Then the story twisted to the brother’s problem which just seemed weird and disconnected from the theme…he became an inanimate object, a chair. Seriously? I did not understand this at all! We begin to learn of perhaps a family trait – we know of Rose and her brother, then we find out about her Grandfather and potentially her father. Again, I thought this was finally where we were heading. But it turns out the Dad refuses to work out what his gift might be, he only shares a small amount about the grandfather and nothing really of the brother.

Eventually Rose finds a path for her life and a potential career but we’re now at the end of the book and so following the same theme, this aspect is unexplored too.

This book was about everything and nothing. This particular lemon cake was indeed sad.

Author: Aimee Bender
Publisher: Windmill Books
Release date: 1 September 2011

Cursed: An Anthology of Dark Fairy Tales by Marie O’Regan & Paul Kane

Reviewed by Lotte:

What a deliciously wicked collection of dark and twisty fairy tales. O’Regan and Kane have done it once again, sourcing the most excellent takes on new and re-imagined fairy tales written by renowned authors such as Neil Gaiman and Christina Henry. This anthology contains 20 short stories that are based loosely around the theme of curses. These authors have taken this cue, warping and twisting stories so good that even the re-imagined ones bear hardly any resemblance to their originals.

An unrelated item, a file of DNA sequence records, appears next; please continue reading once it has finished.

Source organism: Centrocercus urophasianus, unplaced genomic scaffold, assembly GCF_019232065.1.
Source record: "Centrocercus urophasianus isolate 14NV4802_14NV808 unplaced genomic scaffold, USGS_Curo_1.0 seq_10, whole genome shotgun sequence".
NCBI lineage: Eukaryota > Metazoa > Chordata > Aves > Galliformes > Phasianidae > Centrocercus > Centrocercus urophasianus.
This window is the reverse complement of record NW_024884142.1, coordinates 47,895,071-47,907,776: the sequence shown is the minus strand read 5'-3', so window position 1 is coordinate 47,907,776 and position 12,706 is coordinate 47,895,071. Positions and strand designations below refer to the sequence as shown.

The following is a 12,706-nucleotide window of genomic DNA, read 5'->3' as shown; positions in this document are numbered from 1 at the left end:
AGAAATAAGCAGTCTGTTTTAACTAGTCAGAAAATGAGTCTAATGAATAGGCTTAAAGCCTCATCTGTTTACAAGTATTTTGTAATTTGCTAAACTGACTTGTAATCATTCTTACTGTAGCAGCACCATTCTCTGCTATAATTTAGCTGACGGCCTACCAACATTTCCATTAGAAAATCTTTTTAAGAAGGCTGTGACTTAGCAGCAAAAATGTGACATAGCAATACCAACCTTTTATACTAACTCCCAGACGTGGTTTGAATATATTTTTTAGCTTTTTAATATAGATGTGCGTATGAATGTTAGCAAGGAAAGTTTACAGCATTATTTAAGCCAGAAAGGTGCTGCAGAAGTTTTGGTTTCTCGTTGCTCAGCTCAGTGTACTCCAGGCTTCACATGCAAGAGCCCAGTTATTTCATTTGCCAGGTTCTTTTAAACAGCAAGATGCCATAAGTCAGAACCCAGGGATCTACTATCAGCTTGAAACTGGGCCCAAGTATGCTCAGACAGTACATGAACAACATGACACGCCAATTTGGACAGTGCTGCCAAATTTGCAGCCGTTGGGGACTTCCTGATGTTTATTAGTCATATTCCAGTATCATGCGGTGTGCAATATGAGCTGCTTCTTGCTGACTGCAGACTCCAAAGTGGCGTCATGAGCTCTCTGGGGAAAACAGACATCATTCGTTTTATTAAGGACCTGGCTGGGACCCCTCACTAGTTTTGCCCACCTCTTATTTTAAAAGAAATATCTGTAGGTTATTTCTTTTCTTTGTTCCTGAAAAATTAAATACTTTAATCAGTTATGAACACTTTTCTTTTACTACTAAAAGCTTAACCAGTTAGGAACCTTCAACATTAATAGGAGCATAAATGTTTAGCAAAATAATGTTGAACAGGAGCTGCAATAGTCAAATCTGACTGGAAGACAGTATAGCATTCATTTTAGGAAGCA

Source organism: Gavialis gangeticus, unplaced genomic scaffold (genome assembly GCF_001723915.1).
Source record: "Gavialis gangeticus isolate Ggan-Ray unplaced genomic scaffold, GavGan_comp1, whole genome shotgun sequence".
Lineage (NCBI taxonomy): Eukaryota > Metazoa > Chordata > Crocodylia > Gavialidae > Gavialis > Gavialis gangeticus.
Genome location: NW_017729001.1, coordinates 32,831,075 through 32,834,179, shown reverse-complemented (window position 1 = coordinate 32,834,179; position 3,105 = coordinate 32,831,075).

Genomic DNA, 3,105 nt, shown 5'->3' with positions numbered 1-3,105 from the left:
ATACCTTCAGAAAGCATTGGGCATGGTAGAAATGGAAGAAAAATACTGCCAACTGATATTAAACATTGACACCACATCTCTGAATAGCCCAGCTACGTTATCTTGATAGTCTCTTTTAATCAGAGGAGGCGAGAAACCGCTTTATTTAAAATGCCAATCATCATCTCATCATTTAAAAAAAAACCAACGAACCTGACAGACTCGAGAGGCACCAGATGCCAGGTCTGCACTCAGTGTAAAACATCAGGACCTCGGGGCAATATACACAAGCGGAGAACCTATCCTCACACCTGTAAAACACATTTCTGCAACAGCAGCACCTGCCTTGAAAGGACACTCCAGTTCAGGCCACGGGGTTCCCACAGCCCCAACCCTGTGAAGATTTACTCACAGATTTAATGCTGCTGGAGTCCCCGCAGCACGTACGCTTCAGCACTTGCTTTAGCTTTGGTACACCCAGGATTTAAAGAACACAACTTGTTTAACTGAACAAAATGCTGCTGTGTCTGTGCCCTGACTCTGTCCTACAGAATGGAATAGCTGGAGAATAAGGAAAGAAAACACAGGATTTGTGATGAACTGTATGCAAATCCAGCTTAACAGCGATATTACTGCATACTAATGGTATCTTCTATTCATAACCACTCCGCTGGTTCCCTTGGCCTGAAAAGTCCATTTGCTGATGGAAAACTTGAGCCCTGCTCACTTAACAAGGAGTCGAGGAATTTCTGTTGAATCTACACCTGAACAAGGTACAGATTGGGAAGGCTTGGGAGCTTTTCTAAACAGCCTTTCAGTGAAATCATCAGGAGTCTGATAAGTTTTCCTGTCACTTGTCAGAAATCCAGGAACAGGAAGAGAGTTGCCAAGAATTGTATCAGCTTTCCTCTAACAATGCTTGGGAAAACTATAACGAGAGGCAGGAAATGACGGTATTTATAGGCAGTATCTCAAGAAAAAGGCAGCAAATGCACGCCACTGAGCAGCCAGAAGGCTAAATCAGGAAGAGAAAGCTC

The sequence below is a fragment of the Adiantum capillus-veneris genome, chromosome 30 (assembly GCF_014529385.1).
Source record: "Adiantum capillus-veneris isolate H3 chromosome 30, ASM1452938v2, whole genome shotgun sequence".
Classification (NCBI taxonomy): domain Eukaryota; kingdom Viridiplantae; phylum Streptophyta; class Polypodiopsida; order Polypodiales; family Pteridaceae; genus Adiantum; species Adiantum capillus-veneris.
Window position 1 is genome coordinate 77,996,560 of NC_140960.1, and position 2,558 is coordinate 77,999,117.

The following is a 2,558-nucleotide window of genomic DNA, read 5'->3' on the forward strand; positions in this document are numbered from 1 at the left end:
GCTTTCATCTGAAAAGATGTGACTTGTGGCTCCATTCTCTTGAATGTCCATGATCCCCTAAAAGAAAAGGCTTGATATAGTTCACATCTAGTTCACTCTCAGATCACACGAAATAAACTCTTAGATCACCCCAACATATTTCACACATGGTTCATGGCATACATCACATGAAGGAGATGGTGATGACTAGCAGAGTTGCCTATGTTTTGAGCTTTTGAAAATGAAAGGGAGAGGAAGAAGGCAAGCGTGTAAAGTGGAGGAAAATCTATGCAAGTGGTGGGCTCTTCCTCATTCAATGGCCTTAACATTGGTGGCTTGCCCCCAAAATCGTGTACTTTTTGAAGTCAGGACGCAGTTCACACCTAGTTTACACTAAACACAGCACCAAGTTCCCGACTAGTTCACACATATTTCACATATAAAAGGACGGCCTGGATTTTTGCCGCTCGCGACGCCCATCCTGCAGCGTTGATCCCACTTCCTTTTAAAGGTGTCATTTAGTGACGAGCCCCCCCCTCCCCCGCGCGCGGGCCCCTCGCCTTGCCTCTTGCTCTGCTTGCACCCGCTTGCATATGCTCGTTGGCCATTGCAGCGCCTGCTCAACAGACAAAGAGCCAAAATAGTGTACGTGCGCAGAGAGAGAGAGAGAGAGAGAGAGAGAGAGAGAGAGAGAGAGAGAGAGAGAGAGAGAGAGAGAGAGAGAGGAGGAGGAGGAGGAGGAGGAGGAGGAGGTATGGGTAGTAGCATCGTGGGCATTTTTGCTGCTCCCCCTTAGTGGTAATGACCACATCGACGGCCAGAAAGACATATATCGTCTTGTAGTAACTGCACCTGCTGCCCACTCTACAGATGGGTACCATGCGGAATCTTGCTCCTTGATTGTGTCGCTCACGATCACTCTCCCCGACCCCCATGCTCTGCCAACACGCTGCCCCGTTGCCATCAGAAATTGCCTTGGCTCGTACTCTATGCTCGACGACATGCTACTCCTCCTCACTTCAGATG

I think I can honestly say I found each and every one of these stories both enchanting and captivating. They were each written in the individual author’s style and covered a different take on the cursed theme. No two were the same yet I was equally drawn into them all. Some were beautifully written about magical curses turned sweet and others were disturbingly cold and wretched.

Even the placement of each story was well laid out, with each varying greatly from the last, meaning they didn’t mash into one. My particular favourites have to be Christina Henry’s ‘As Red As Blood, As White As Snow’, Neil Gaiman’s ‘Troll Bridge’, Jen Williams’s ‘Listen’ and Christopher Golden’s ‘Wendy, Darling’. Using poems my Jane Yolen to bookend this anthology was a lovely touch. I would highly recommend delving into this if twisted tales are your thing!

Author: Marie O’Regan & Paul Kane
Publisher: Titan Books
Release date: 3 March 2020

Untamed by Glennon Doyle

Reviewed by Lotte:

It’s time to get Untamed! Yes! In this memoir Glennon talks about how in the last 4 years she has found herself, finally hearing the voice within and vowing to never again abandon herself. She explores the conditioning within women and in society as a whole, offering alternative view points and ways to break those chains. To become free again. To become wild. To become Untamed. I decided to listen to Glennon narrate this on Audible which I think helped me to see it as she intended with the phrasing and emphasis in the right place. It certainly felt very moving.